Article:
Review Article

Updates on the Importance of CD200:CD200R Checkpoint Blockade in Solid Tumors and B cell Malignancies

by Reginald M Gorczynski

University of Toronto and Institute of Medical Sciences, University of Toronto, Toronto, ON, Canada

*Corresponding author: Reginald M Gorczynski, University of Toronto and Institute of Medical Sciences, University of Toronto, Toronto, ON, Canada

Received Date: 24 September, 2023

Accepted Date: 29 September, 2023

Published Date: 03 October, 2023

Citation: Gorczynski RM (2023) Updates on the Importance of CD200:CD200R Checkpoint Blockade in Solid Tumors and B cell Malignancies. J Oncol Res Ther 8: 10185.


The last several years have seen the introduction into clinical medicine of a family of reagents directed towards so-called “checkpoint inhibitors”, which act at gateways in a developing immune response to regulate unwanted and/or harmful selfdirected activation responses. The molecules involved at such gateways generally belong to an extended immunoglobulin supergene family, and contribute inhibitory signals to dampen over-exuberant responses. They include, but are not limited to, molecules of the CD28/cytotoxic T-lymphocyte antigen-4 (CTLA-4):B7.1/B7.2 receptor/ligand family; PD-1 and PDL-1; CD200 and CD200R; TIGIT and VISTA and their respective ligands (VSIG-3/IGSF11, Nectin), all of which are presumed to play a physiological role in maintaining natural self-tolerance. In the field of cancer immunotherapy, where the ultimate clinical goal is to improve immuno-targeting of cancer cells, triggering these checkpoint inhibitory signaling pathways, has the potential to thwart effective tumor immunity. This in turn has led to the characterization and application of multiple reagents, including antibodies and other designed inhibitory molecules, which can act as checkpoint blockade agents. Such reagents have had a dramatic effect on human cancer treatment, with marked success for anti-CTLA-4 and PD-1 in particular in clinical trials. This review elaborates on the promise on other more under-appreciated target molecules for checkpoint blockade in human B cell malignancies and solid tumors, particularly CD200:CD200R, and describes both the background, and newer studies, which highlight the potential importance of targeting the CD200:CD200R dyad in cancer immunobiology/therapy. 

Keywords: Checkpoint blockade; Immunotherapy; Oncology; Inhibitory pathways; Stimulatory pathways; Activated T cells


T cell activated immune responses to both nominal antigen and tumor-expressed antigens follows T cell receptor engagement of antigen expressed on suitable antigen-presenting-cells and delivery of suitable co-stimulatory signals (generally via the CD28: CD80/CD86 axis), along with an activation signal to antigen-presenting cells [1]. Early studies directed at improving cancer immunotherapy were directed towards enhancing antigen presentation, and/or co-stimulatory signals for cancer therapy [2,3]. However, it has become clear over the past 10-20 years that immunity is also regulated by the expression and engagement of inhibitory molecules and their receptors in the immune system [47], and activation of such inhibitory ligand: receptors leads to socalled checkpoint blockade [8-10]. In turn, reversal of checkpoint blockade can release activation of anti-tumor responses [11-13].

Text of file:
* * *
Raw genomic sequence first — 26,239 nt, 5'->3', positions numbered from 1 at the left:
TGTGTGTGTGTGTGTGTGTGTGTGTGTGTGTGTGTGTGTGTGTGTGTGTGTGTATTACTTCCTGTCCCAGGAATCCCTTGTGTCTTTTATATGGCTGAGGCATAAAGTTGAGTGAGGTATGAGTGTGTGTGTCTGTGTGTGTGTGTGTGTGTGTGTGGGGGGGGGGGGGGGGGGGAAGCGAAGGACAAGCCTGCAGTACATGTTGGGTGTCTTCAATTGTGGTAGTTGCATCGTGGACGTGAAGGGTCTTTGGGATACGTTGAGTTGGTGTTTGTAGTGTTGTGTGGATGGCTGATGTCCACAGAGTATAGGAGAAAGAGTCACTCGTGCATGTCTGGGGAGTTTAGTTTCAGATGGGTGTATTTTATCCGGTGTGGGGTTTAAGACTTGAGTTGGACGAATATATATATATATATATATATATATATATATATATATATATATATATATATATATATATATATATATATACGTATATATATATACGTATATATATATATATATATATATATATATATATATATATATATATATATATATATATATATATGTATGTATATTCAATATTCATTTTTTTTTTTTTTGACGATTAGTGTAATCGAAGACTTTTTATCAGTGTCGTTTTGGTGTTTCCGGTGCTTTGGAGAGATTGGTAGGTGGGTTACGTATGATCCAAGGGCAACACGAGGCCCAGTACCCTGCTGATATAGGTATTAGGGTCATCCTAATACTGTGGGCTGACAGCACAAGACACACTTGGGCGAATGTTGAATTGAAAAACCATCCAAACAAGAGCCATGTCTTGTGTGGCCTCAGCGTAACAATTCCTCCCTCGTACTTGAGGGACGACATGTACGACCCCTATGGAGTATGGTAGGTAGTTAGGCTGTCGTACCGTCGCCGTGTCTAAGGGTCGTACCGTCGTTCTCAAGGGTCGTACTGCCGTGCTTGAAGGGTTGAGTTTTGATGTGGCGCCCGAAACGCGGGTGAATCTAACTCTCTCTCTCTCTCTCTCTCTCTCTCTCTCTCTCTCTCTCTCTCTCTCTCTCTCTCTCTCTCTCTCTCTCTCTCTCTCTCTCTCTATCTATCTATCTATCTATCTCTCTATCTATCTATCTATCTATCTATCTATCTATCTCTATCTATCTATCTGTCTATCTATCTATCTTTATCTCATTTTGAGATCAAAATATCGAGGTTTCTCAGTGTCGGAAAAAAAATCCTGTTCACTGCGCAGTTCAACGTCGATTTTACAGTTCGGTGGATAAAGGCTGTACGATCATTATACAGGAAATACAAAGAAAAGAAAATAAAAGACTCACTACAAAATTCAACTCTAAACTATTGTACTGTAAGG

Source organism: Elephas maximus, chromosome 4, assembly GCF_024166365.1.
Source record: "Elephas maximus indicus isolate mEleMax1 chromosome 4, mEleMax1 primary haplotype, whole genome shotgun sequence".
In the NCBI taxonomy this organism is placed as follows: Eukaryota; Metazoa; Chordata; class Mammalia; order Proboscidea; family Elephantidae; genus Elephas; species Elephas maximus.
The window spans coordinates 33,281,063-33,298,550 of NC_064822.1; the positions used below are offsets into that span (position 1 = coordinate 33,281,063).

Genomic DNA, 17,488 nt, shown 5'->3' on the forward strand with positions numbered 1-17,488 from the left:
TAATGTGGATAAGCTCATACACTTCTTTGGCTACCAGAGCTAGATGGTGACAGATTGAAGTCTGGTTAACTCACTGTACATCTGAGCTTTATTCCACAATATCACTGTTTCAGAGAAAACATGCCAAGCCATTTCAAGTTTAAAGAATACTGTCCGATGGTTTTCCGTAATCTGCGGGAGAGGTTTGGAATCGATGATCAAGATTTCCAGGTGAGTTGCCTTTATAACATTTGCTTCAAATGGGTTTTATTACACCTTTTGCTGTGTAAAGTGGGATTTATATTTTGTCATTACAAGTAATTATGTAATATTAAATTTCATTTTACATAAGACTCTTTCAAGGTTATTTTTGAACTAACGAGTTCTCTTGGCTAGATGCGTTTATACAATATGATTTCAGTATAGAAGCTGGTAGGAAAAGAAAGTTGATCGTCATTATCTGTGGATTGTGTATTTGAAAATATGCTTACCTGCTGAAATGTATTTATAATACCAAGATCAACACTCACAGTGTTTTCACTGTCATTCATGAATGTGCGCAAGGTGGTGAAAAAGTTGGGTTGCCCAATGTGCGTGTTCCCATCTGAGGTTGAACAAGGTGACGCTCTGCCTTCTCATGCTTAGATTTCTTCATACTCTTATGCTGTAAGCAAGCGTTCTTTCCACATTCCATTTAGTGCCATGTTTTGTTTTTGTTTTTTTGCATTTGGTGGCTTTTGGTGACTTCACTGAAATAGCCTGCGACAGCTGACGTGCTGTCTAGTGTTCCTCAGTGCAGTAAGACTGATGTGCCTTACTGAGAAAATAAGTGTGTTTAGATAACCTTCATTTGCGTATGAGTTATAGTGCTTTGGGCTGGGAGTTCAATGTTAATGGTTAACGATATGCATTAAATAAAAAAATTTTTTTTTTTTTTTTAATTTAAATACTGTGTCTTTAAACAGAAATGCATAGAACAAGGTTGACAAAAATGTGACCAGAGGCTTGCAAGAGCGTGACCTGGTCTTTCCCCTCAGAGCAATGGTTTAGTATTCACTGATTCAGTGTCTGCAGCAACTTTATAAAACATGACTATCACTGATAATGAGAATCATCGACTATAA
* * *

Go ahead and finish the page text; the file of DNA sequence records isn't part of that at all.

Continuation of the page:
The discussion that follows highlights some of the more recent data exploring checkpoint blockade in cancer care with the most common molecules currently explored in both model systems and in clinical situations [12,13] (a summary of checkpoint blockade studies is included in Table 1, and a schematic for the action of many reagents targeting key checkpoints in tumor therapy in Figure 1). A major emphasis of this review however, as will be apparent later, is to focus on the growing body of evidence to support the notion that targeting a novel ligand:receptor dyad which my laboratory has explored at length, CD200:CD200R, is an important, and to date overlooked, area with great therapeutic potential in both solid tumors and B cell malignancies [14].

Targeted interactiona (ref)c

Checkpoint blockade reagentb




 E: (18,19, 29-31)

 C: melanoma (17, 18)

 C:solid tumor (19, 21,22)



E: (25,29)

C: melanoma (35)

C: solid tumor (26,30)


E: (35, 36)

C: solid tumor (39)



E: (38)


Tim3 KO mice

E: (42)



E: (39)



E: (43)


E: hematopoietic tumor (36,46)

Anti-CD200 and anti-CD200R

C: leukemias (48-57; 59)

+KO mice

E: solid tumor (47,71-75;89-99; 105-106)

C: Solid tumors (73,76-84;89,96,104)

Combined therapies


C: melanoma (20)


E: (44,45)


C: solid tumor (24)


E: (40)

C: solid tumor (41)


E: solid tumor (27, 28,32)


E: (33,34,77,87)

TEMd+ anti-CD200/CD200R

E: (110,111)

CAR-Td cells/PD-1

E: (31)

Footnotes to Table:

  1. Co-stimulatory/inhibitor pathway targeted for manipulation
  2. Reagents used to target interaction under investigation
  3. Situation in which reagents are used; E=experimental model system; C=clinical scenario
  4. TEM=tumor microenvironment; CAR-T=genetically engineered chimeric antigen-receptor T cells

Table 1: Summary of checkpoint blockade, alone or in combination, in tumor Immunotherapy.